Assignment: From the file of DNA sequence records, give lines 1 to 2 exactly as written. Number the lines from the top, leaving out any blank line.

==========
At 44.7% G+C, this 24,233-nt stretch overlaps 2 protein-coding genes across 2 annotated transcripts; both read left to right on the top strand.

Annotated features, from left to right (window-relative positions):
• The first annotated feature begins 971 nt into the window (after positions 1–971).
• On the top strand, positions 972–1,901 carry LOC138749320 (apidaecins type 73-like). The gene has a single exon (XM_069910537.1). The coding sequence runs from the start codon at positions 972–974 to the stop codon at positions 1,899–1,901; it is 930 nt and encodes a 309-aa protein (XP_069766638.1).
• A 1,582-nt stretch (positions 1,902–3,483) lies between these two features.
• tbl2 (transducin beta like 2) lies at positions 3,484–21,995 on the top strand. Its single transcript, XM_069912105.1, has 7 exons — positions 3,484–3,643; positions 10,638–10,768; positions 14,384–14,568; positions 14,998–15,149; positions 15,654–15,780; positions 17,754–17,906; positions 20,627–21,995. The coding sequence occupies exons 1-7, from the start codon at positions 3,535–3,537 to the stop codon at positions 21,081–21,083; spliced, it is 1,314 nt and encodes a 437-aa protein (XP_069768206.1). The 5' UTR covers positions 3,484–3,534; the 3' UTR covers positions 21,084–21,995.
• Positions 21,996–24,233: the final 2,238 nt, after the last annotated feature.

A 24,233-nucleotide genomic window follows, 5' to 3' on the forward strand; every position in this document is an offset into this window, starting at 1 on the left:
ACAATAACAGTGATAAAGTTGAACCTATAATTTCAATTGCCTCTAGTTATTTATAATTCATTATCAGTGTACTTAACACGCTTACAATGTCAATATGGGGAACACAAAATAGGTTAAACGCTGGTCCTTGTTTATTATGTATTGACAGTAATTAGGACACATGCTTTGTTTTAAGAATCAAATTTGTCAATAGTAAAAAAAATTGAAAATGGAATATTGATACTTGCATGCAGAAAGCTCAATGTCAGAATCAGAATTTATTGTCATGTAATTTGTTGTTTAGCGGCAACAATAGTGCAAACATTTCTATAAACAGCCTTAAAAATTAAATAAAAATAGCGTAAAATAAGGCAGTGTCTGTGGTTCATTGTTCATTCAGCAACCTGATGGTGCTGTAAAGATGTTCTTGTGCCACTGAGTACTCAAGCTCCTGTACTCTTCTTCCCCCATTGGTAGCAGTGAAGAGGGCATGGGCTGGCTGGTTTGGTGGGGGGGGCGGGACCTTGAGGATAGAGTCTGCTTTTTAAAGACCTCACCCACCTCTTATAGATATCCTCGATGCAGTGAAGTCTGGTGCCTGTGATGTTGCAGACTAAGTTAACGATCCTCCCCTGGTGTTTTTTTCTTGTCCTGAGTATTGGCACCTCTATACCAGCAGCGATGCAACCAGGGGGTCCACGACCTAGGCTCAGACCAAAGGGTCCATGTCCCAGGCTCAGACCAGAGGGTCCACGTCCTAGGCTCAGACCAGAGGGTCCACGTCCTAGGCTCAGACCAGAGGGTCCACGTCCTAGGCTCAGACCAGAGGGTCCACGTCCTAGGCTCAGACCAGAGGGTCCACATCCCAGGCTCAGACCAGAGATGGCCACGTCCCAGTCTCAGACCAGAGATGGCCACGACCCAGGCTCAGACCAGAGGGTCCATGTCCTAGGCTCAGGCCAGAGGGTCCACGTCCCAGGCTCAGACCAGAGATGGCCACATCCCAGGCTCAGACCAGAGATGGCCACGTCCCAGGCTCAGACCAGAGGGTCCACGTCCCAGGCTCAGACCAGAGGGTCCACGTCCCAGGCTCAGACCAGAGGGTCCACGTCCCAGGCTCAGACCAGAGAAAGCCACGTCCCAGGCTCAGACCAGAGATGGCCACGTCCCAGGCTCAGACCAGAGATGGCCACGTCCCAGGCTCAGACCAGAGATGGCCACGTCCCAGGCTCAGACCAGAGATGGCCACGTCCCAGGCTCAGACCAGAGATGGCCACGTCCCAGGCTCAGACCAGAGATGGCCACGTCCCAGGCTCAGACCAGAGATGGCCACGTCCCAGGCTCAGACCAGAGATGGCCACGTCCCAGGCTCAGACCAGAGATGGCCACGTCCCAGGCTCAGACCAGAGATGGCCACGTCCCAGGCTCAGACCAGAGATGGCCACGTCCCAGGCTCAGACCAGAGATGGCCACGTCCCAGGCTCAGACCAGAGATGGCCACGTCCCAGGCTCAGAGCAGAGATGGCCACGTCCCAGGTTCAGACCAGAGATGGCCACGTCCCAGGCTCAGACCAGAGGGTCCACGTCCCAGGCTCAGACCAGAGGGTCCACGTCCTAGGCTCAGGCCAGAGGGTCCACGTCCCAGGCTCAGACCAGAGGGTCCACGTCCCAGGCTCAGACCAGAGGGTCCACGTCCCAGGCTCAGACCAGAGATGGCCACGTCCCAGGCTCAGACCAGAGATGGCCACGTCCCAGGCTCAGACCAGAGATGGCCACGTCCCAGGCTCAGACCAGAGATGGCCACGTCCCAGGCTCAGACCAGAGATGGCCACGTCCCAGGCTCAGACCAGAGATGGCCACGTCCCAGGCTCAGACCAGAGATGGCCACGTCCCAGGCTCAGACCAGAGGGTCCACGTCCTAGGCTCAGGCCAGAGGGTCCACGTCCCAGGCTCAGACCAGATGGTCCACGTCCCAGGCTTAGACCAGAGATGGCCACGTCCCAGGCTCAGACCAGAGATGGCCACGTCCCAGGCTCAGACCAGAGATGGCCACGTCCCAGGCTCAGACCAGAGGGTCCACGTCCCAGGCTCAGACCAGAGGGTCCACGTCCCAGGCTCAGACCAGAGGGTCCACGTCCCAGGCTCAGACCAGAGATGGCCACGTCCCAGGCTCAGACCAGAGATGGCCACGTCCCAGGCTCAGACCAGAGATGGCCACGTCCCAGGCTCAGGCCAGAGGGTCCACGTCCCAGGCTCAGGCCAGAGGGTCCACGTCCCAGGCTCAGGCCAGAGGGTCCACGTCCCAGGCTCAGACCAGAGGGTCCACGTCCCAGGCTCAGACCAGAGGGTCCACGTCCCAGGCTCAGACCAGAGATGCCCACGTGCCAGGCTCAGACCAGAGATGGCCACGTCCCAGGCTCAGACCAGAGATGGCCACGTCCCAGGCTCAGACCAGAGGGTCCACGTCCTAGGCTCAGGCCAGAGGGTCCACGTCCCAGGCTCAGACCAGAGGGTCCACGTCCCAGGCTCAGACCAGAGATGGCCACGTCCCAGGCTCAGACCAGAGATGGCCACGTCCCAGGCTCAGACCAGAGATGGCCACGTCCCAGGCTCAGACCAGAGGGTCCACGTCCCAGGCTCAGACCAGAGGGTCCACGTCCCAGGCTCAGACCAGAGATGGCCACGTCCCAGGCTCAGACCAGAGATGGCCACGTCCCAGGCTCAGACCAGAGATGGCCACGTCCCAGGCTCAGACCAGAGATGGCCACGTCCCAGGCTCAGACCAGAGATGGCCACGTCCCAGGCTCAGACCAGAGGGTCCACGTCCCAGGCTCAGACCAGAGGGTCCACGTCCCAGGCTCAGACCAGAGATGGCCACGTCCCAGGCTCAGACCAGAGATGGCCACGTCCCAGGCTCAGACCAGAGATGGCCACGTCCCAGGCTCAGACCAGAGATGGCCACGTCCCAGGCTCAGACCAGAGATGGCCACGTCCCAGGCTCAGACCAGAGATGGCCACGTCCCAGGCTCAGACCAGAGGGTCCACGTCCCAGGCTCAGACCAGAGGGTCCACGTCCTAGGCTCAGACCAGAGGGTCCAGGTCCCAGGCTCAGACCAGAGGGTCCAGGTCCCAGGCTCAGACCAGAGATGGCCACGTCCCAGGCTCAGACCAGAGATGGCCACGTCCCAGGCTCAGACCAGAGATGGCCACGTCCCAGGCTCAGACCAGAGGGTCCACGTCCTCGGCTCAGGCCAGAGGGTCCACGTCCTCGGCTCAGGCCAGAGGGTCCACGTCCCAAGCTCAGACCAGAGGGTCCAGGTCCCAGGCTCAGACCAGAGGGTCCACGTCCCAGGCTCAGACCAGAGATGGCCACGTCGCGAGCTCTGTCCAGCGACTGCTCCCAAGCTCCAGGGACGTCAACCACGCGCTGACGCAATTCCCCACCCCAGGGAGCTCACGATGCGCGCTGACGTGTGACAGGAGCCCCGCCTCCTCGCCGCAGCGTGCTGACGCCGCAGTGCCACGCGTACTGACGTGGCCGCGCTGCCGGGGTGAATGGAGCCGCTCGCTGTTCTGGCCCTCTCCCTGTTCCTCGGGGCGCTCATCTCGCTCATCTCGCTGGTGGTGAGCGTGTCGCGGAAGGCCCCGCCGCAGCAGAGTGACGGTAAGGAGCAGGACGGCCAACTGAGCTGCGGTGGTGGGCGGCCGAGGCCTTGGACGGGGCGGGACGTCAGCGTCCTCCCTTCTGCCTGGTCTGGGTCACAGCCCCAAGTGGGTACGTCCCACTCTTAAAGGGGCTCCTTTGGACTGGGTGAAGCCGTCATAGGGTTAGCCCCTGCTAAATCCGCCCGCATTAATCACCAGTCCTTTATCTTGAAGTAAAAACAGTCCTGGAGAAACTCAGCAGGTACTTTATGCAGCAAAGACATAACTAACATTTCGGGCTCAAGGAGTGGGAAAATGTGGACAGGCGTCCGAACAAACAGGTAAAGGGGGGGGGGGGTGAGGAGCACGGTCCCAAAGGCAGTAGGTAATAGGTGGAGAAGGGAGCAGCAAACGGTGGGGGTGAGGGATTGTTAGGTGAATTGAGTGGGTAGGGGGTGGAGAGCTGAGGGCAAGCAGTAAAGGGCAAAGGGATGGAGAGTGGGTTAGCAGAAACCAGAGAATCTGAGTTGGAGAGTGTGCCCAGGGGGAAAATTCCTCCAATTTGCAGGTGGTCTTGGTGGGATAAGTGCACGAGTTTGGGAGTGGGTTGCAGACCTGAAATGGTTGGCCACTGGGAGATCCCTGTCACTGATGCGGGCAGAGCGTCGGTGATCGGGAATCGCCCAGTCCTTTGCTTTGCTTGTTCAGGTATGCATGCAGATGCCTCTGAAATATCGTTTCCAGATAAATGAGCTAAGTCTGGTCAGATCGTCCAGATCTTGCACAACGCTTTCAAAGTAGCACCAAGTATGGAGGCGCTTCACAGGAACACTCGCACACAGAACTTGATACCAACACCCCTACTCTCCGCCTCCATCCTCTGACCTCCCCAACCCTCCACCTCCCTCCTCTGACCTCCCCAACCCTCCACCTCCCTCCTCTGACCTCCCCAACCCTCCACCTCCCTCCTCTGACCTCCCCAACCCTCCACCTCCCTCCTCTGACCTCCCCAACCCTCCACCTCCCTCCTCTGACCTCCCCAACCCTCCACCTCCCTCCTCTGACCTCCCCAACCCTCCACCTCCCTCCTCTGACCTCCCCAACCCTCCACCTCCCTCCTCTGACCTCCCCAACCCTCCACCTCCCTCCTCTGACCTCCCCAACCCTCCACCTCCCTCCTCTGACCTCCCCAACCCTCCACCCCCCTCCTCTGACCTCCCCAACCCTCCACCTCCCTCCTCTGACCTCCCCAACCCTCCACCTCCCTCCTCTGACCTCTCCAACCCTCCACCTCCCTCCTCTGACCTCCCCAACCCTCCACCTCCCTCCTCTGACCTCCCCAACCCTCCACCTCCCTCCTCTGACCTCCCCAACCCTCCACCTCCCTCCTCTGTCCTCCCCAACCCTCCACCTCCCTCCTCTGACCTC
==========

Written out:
At 44.7% G+C, this 24,233-nt stretch overlaps 2 protein-coding genes across 2 annotated transcripts; both read left to right on the top strand.

Annotated features, from left to right (window-relative positions):